All about orthodoxy


“This is the Faith of the Apostles; this is the Faith of the Fathers; this is the Faith of the Orthodox; this is the Faith which has established the universe!” -The Synodicon: The Affirmation of the Orthodox Faith

The symbolism and rituals found in the Orthodox church are like no other. If you walked into my church on any given Sunday you would see a priest, iconography, incense, and a handful of altar servers. At first glance, it might not appear much different than a Catholic church. When in reality, there are an array of differences that not many people know of because Orthodoxy today is not as mainstream as the Catholic and Protestant religions in America.

After the Great Schism in 1054, The Eastern Orthodox Church split from the Roman Catholic Church. This means that the Orthodox church is now the oldest and most traditional church in the world, followed by the Catholic church. The Orthodox Church traces back to Jesus Christ and the Apostles and is the religion of over 260 million Christians all around the world. The Orthodox religion is very uncommon in America as most of its members reside in the Balkans, the Middle East, and the former Soviet countries. Some of the most predominantly Orthodox countries are places such as Russia, Ukraine, and Greece— just to name a few. That being one of the reasons my religion is so unknown to many Americans, especially Western Christians. Many are unfamiliar that my religion even exists because it is rarely talked about in the Western world and is often overlooked when compared to other religions.

Iconography on top of the altar at St. Anthony the Great. Photo by Adella Winder.

My family comes from a small city, six miles north of Jerusalem. This city is called Ramallah. It was a small village that consisted of the smallest populations of Christians in that region. Due to war and conflict, many Arab families were wrongfully kicked out of their homes and forced to flee elsewhere. Families in Palestine immigrated to other parts of the world and tried to instill that same Christian foundation into their own families. With that being said, it should come as no surprise that religion plays a very important role in my family. Culturally, I grew up similar to most of my friends but religiously there was a vast difference. To the average American, the Orthodox church is foreign. The term “Orthodox” is linked to Judaism, and the gold dome at the top resembles that of a mosque. The only common denominator among these three faiths is that we worship one God. The greatest difference is how we worship God.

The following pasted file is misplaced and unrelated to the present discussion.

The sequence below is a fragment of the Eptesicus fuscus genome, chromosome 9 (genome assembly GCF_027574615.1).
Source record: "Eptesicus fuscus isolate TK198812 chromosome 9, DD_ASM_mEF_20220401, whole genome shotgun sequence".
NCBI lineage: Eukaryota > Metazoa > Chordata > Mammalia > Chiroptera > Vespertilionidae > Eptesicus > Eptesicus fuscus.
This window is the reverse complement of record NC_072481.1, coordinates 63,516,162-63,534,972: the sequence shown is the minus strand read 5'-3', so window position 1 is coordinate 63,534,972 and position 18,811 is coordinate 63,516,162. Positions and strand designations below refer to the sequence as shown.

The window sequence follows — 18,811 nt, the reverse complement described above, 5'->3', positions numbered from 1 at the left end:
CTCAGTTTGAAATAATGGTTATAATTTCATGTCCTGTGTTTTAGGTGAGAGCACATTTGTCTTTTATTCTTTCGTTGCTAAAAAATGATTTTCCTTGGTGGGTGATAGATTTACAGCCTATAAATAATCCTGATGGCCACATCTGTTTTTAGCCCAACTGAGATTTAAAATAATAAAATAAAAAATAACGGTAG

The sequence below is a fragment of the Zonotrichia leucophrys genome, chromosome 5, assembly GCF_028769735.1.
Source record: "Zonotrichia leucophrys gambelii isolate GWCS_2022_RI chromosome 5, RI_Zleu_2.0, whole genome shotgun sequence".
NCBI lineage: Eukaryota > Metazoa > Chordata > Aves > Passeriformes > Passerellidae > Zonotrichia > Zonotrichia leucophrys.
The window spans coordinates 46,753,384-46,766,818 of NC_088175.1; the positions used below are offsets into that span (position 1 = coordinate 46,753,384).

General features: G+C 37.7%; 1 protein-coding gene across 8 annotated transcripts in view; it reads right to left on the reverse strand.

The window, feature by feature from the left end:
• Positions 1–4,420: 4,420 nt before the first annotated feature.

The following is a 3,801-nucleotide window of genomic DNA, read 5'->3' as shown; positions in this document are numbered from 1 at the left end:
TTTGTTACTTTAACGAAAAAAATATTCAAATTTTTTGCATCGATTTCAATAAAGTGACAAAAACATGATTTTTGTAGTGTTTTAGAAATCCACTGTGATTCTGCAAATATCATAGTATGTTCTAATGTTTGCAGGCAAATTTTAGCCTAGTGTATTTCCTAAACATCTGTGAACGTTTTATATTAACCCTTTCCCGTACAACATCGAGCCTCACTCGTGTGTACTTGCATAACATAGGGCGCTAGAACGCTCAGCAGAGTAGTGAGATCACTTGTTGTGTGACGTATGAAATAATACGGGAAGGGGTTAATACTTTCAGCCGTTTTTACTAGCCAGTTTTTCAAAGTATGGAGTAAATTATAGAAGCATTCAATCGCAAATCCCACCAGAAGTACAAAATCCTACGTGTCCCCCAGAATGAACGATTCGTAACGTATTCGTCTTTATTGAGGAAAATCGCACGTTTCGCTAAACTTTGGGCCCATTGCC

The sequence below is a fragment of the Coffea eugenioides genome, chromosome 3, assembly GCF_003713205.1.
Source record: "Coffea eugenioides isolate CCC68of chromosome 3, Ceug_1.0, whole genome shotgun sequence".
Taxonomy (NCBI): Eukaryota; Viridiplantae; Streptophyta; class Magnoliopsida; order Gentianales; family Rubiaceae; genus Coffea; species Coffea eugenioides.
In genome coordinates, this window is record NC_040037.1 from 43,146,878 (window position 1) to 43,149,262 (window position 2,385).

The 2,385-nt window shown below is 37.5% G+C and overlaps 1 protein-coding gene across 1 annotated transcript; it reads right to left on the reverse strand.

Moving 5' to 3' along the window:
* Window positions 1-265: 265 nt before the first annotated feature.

There are many differences between the Eastern and Western churches, such as how the services proceed, what the Eucharist (the Holy Communion which represents the body and blood of Christ) and the Holy Spirit represent, the calendars the churches follow, and even the languages spoken in the church. There are many things to consider when comparing the churches. A difference I will always take such pride in though is how beautiful and ornate Orthodox churches are. An Orthodox church has very intricate architecture and is detailed with iconography all across the walls. An Orthodox church is a beautiful sight and should be treated with respect. Members of the Orthodox church do not face their backs to the altar as a symbol of respect to the icons and altar. Icons are venerated and the sign of the cross is done on one’s body many times throughout the service. The Houston Chronicle did a write up on my church a few years ago about the iconography in our dome being painted, and the process in which the artist went through to prepare for such a project.

When I was younger I did not necessarily like being Orthodox, my church service consisted of me standing for two hours and not being allowed to talk to any of my friends and as a kid, this was torture. Before I was old enough to understand the tradition behind our Divine Liturgy, I found myself continuously growing bored of it. I was always envious of my friends who went to churches of other denominations because their church looked way more fun. They had bands and loud music during their service. My church seemed so out-dated in comparison.

It wasn’t until I went to an Orthodox summer camp where I grew to love my faith. In fact, I found the more I educated myself about my faith and had a better understanding of it, the more I wanted to learn. Something I had always wondered about as a child was why people touched my priest’s vestments during the Great Entrance. Every Sunday my priest walks down the aisle carrying the Eucharist. People of our parish that need special prayers reach out and touch the vestments of the priest. I learned that they do this in the tradition of when Jesus walked in the Holy Land, and the sick and suffering reached out for his robe to ask for healing. I am thankful to be a part of a service that is so meaningful and has such a rich history behind it. I think my many years of not truly understanding my faith go hand in hand with why I admire it so much now. I’m happy to say that after many years, Orthodoxy has become a part of me.

With the current climate of the world, nothing seems to make sense. However, one place that remains to make sense to me through these unprecedented times is my church. Walking into the church I feel a sense of relief, and a sense of calm. There I am able to zone out of all the injustices, racism, corruption, and the current global pandemic happening around us. Something about the innocence and beauty of my church makes it feel so safe and comforting to me. The Orthodox Church never changes, despite what goes on in society, and that is why it remains so sacred.